Skip to main content

Muscle Disorders

About muscle disorders and limb-girdle muscular dystrophy

Muscle disorders encompass a diverse range of conditions characterized by impairments in muscle function, which can manifest in various forms of weakness, stiffness, or wasting. These disorders constitute a heterogeneous group with variations in severity and age of onset. Symptoms may include muscle weakness, fatigue, cramping, and muscle stiffness. Inherited muscle disorders typically progress over time, with symptoms worsening as the condition advances.

Diagnosis of muscle disorders can be challenging due to their clinical and genetic heterogeneity. While genetic testing is often pivotal, other tests such as electromyography, muscle biopsy, blood biomarkers (CK) and imaging studies may also be employed to establish a diagnosis.

The Muscle Disorders (MD) gene panel, covering 122 genes, aids in diagnosing various muscle disorders, including muscular dystrophies with predominant limb-girdle weakness patterns, congenital muscular dystrophies, myasthenic syndromes, rigid spine syndrome, congenital myopathies, scapuloperoneal syndromes, inclusion myopathies, and metabolic myopathies, among others.

Limb-girdle muscular weakness (LGMW) is a term describing the weakness pattern encompassing a group of diseases associated with weakness and wasting of predominantly proximal muscles of the pelvic and shoulder girdles. The limb-girdle muscular dystrophies (LGMDs) encompass a heterogeneous group of disorders that vary in severity and age of onset and can be classified into two main groups depending on the inheritance pattern.  

LGMDs are clinically and genetically heterogenous and can thereby make it difficult for a physician to assign a definite diagnosis based on the clinical presentation. The Roadmap2Rare MD panel includes genes causative of overlapping clinical presentation for Limb-Girdle Muscular Dystrophy, Congenital Muscular Dystrophy, Duchenne Muscular Dystrophy, and several myopathies and myasthenic syndromes.

This testing service has not been cleared or approved by the U.S. Food and Drug Administration. Testing services may not be licensed in accordance with the laws in all countries. The availability of specific test offerings is dependent upon laboratory location. The content on this page is provided for informational purposes only, not as medical advice. It is not intended to substitute the consultation, diagnosis, and/or treatment provided by a qualified licensed physician or other medical professionals.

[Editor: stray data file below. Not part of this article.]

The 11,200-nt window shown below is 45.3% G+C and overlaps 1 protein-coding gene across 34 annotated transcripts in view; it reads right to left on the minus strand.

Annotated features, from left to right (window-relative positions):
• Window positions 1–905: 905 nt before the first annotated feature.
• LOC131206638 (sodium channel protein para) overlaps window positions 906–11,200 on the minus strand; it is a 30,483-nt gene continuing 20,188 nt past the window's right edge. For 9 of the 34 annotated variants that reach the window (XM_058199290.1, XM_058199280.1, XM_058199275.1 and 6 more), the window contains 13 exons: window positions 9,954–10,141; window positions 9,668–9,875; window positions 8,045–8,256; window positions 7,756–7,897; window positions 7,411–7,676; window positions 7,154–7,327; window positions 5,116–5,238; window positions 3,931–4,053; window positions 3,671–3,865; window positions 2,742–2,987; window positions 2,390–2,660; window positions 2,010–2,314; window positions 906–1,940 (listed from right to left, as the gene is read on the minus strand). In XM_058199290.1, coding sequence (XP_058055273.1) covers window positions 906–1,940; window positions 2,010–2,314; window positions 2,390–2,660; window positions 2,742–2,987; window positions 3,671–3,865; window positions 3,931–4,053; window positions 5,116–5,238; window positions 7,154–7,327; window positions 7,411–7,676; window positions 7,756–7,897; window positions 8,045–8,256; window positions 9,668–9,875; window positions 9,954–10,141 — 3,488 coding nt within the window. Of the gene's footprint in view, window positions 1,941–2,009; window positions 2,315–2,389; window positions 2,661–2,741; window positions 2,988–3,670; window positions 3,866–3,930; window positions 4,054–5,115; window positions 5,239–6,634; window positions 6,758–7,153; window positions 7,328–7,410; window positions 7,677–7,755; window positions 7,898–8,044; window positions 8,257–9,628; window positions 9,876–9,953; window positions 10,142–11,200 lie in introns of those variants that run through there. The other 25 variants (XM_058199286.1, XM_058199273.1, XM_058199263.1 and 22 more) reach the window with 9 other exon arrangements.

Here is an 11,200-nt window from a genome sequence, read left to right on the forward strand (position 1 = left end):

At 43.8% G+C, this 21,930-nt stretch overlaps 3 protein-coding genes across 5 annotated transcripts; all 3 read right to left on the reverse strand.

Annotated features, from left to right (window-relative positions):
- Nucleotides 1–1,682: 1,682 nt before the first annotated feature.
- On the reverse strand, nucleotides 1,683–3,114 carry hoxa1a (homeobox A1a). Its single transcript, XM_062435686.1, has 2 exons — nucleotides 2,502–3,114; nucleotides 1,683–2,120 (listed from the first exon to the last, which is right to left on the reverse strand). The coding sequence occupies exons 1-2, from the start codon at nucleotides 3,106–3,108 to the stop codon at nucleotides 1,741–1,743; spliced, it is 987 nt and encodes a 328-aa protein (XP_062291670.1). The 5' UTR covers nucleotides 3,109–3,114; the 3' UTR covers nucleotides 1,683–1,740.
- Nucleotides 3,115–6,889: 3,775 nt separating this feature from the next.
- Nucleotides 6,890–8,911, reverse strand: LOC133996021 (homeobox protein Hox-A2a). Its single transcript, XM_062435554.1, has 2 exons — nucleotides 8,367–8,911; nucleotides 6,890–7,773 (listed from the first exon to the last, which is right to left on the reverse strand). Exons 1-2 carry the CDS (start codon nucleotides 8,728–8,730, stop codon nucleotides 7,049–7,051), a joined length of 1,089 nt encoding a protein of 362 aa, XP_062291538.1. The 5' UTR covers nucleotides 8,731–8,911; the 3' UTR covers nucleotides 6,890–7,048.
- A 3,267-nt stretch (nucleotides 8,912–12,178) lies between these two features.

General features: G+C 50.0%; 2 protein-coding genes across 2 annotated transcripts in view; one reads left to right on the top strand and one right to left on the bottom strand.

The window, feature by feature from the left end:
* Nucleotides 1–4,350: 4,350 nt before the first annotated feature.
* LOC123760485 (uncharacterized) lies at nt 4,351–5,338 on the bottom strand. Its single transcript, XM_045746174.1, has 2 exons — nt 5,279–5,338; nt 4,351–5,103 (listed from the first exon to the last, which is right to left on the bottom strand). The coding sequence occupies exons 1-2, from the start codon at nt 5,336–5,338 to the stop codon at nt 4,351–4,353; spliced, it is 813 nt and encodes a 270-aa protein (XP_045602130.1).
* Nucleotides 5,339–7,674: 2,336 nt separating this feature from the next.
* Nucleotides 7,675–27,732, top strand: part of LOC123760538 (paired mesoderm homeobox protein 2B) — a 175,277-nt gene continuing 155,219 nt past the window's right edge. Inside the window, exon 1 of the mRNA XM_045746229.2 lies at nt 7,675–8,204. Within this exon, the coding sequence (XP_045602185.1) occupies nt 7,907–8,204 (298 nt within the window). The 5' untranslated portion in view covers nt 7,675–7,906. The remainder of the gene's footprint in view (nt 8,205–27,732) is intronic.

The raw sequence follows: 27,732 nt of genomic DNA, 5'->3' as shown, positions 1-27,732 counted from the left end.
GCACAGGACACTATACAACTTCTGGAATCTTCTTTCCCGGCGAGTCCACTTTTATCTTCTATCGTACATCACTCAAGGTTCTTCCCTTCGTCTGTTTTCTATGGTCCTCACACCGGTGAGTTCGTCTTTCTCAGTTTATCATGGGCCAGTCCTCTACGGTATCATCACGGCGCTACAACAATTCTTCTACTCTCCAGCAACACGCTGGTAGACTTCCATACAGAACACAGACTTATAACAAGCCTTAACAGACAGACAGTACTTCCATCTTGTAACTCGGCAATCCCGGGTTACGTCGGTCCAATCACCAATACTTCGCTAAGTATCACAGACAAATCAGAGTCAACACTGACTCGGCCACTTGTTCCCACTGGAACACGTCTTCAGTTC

Muscle Disorders
Incidence

Most LGMDs are rare, with estimated prevalence ranging from 2.4-7.3 per 100,000 (Becker) to 0.07 per 100,000 (LGMD2D, E) to 0.43 per 100,000 (LGMD2I).

Inheritance
  • Most subtypes of LGMD are autosomal recessive (LGMD2A-Q, Pompe)
  • Several rare subtypes are autosomal dominant (LGMD1A-E)
  • A few myopathies are X-linked (Becker, EGMD-X1, -X2)2
Program eligibility

The Roadmap2Rare Diagnostic Program* for Muscle Disorders (MD) testing is for individual patients with:

  • Evidence suggestive of a muscle pathology, AND
  • Muscle weakness, OR
  • Unexplained respiratory insufficiency, OR
  • Other symptom(s) suggesting muscle involvement.

*This testing program is not appropriate for carrier testing

About the test

Testing algorithm:

This panel analyzes 122 genes associated with limb girdle muscular dystrophies, other myopathies and myasthenic syndromes.  

  • NGS gene panel will be performed.  
  • Both sequencing and deletion/duplication analysis will be performed on the coding regions of all genes included (unless otherwise marked).
Genes tested

ACTA1, ACTN2, AGRN, ANO5, ATP2A1, B3GALNT2, B4GAT1, BAG3, BIN1, BVES, CACNA1S, CAPN3, CASQ1, CAV3, CCDC78, CFL2, CHAT, CHKB, CHRNA1, CHRNB1, CHRND, CHRNE, COL12A1, COL13A1, COL6A1, COL6A2, COL6A3, COLQ, CPT2, CRPPA, CRYAB, DAG1, DES, DMD, DNAJB6, DNM2, DOK7, DPAGT1, DPM3, DYSF, EMD, FHL1, FKBP14, FKRP, FKTN, FLNC, GAA, GFPT1, GMPPB, GNE, HNRNPDL, INPP5K, ITGA7, KBTBD13, KLHL40, KLHL41, KY, LAMA2, LAMP2, LARGE1, LDB3, LMNA, LMOD3, LRP4, MEGF10, MTM1, MUSK, MYBPC1, MYF6, MYH2, MYH7, MYO18B, MYOT, MYPN, NEB, ORAI1, PABPN1, PAX7, PFKM, PHKA1, PLEC, PNPLA2, POGLUT1, POMGNT1, POMGNT2, POMK, POMT1, POMT2, PYGM, RAPSN, RBCK1, RXYLT1, RYR1, SCN4A, SELENON, SGCA, SGCB, SGCD, SGCG, SLC18A3, SLC25A1, SLC5A7, SPEG, STAC3, STIM1, SYNE1, SYNE2, SYT2, TCAP, TMEM43, TNNT1, TNPO3, TOR1AIP1, TPM2, TPM3, TRAPPC11, TRIM32, TRIP4, TTN, VAMP1, VCP, VMA21